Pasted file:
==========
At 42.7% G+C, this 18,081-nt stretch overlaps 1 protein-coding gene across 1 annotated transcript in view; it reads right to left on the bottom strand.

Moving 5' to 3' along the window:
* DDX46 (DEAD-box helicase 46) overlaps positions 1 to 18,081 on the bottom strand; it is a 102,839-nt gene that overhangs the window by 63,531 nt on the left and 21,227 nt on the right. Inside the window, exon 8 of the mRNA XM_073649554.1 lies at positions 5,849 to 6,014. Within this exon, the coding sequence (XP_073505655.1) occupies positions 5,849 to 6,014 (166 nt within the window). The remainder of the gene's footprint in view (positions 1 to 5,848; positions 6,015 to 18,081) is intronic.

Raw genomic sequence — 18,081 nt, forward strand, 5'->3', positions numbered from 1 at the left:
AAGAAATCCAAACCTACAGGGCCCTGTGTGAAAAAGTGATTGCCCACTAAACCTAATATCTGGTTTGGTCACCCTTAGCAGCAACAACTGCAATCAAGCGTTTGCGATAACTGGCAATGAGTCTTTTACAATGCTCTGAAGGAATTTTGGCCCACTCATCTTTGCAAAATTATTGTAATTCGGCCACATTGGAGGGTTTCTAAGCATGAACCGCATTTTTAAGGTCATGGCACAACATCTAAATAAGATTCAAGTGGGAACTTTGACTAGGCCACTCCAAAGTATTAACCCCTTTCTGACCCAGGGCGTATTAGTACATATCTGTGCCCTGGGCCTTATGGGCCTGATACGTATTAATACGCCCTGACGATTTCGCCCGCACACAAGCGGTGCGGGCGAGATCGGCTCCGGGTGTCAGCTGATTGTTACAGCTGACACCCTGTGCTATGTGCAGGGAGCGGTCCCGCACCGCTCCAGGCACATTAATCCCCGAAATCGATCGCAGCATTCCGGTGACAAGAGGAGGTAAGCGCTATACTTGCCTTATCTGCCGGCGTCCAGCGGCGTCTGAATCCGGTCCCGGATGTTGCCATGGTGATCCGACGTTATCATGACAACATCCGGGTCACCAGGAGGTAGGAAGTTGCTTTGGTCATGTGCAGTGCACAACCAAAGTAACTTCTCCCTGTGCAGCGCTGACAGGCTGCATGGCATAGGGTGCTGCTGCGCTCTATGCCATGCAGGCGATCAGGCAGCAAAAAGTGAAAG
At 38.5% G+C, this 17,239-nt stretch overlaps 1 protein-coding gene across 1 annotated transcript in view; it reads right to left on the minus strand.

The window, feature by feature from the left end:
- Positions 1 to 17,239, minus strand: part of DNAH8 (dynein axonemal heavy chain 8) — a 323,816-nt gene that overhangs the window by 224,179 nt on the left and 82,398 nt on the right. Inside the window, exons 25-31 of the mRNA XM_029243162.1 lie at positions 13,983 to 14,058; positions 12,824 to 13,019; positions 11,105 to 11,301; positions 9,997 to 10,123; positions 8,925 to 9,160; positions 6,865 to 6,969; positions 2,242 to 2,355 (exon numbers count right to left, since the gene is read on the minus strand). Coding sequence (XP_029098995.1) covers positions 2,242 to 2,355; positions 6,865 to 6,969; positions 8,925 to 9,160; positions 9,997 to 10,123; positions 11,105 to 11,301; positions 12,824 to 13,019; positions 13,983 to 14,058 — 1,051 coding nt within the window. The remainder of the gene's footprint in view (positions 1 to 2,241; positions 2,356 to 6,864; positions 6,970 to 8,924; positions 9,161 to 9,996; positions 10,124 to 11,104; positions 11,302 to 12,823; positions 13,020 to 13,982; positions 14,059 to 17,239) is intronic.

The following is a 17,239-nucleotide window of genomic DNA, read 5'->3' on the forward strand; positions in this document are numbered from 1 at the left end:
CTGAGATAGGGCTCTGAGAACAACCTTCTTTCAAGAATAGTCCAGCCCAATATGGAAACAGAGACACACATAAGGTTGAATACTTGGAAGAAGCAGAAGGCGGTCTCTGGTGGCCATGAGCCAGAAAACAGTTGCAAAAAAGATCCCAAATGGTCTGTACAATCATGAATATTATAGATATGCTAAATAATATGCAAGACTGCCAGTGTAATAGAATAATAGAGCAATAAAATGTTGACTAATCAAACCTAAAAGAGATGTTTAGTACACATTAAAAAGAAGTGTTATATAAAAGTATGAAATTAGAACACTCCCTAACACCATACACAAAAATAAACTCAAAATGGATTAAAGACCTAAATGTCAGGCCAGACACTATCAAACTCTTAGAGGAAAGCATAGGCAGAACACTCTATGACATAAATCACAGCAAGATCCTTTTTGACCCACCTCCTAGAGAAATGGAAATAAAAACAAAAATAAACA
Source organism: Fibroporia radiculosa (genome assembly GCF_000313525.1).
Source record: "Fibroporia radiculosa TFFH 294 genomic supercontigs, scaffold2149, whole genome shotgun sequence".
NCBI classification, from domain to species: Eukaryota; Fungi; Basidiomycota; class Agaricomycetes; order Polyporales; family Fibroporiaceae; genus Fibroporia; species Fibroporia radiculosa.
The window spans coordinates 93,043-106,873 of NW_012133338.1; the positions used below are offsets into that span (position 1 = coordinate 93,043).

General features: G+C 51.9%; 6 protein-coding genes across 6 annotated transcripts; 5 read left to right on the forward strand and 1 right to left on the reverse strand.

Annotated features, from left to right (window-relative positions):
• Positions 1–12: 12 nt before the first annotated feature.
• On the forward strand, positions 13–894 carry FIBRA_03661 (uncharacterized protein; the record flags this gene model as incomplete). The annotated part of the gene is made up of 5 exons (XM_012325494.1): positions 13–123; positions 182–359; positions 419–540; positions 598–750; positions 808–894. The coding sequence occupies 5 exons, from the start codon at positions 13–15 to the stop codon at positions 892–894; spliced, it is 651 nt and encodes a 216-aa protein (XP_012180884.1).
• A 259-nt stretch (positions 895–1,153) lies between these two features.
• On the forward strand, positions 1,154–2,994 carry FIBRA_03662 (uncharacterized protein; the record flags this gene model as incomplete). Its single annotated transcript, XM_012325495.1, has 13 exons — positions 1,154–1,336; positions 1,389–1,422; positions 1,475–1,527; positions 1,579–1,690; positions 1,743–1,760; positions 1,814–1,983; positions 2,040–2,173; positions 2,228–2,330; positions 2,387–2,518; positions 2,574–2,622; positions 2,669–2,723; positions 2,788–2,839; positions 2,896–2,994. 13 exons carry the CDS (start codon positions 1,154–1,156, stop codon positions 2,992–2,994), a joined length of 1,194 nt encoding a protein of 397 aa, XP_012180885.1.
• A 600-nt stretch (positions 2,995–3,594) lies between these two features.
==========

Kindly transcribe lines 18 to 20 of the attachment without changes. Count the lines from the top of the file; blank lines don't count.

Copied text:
• On the forward strand, positions 13–894 carry FIBRA_03661 (uncharacterized protein; the record flags this gene model as incomplete). The annotated part of the gene is made up of 5 exons (XM_012325494.1): positions 13–123; positions 182–359; positions 419–540; positions 598–750; positions 808–894. The coding sequence occupies 5 exons, from the start codon at positions 13–15 to the stop codon at positions 892–894; spliced, it is 651 nt and encodes a 216-aa protein (XP_012180884.1).
• A 259-nt stretch (positions 895–1,153) lies between these two features.
• On the forward strand, positions 1,154–2,994 carry FIBRA_03662 (uncharacterized protein; the record flags this gene model as incomplete). Its single annotated transcript, XM_012325495.1, has 13 exons — positions 1,154–1,336; positions 1,389–1,422; positions 1,475–1,527; positions 1,579–1,690; positions 1,743–1,760; positions 1,814–1,983; positions 2,040–2,173; positions 2,228–2,330; positions 2,387–2,518; positions 2,574–2,622; positions 2,669–2,723; positions 2,788–2,839; positions 2,896–2,994. 13 exons carry the CDS (start codon positions 1,154–1,156, stop codon positions 2,992–2,994), a joined length of 1,194 nt encoding a protein of 397 aa, XP_012180885.1.